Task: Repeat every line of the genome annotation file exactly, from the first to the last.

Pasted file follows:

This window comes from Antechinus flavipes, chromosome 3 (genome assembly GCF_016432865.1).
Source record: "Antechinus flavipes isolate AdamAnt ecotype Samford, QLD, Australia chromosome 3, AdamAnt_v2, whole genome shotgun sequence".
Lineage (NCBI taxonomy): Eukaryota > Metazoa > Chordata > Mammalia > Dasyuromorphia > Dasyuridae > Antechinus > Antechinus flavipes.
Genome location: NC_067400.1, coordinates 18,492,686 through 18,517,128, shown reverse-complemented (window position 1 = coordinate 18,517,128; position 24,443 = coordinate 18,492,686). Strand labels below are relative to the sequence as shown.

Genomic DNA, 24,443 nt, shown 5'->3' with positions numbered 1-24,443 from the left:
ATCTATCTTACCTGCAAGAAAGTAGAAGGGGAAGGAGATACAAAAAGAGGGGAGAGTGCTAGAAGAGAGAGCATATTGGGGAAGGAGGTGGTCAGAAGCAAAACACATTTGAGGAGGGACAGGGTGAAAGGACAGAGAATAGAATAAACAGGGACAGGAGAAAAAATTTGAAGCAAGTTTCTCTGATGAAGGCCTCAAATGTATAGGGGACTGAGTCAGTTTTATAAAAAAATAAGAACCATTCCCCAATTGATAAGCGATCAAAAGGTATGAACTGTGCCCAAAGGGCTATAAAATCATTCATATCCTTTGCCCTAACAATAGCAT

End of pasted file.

This window comes from Antechinus flavipes, chromosome 3 (genome assembly GCF_016432865.1).
Source record: "Antechinus flavipes isolate AdamAnt ecotype Samford, QLD, Australia chromosome 3, AdamAnt_v2, whole genome shotgun sequence".
Lineage (NCBI taxonomy): Eukaryota > Metazoa > Chordata > Mammalia > Dasyuromorphia > Dasyuridae > Antechinus > Antechinus flavipes.
Genome location: NC_067400.1, coordinates 18,492,686 through 18,517,128, shown reverse-complemented (window position 1 = coordinate 18,517,128; position 24,443 = coordinate 18,492,686). Strand labels below are relative to the sequence as shown.

Genomic DNA, 24,443 nt, shown 5'->3' with positions numbered 1-24,443 from the left:
ATCTATCTTACCTGCAAGAAAGTAGAAGGGGAAGGAGATACAAAAAGAGGGGAGAGTGCTAGAAGAGAGAGCATATTGGGGAAGGAGGTGGTCAGAAGCAAAACACATTTGAGGAGGGACAGGGTGAAAGGACAGAGAATAGAATAAACAGGGACAGGAGAAAAAATTTGAAGCAAGTTTCTCTGATGAAGGCCTCAAATGTATAGGGGACTGAGTCAGTTTTATAAAAAAATAAGAACCATTCCCCAATTGATAAGCGATCAAAAGGTATGAACTGTGCCCAAAGGGCTATAAAATCATTCATATCCTTTGCCCTAACAATAGCAT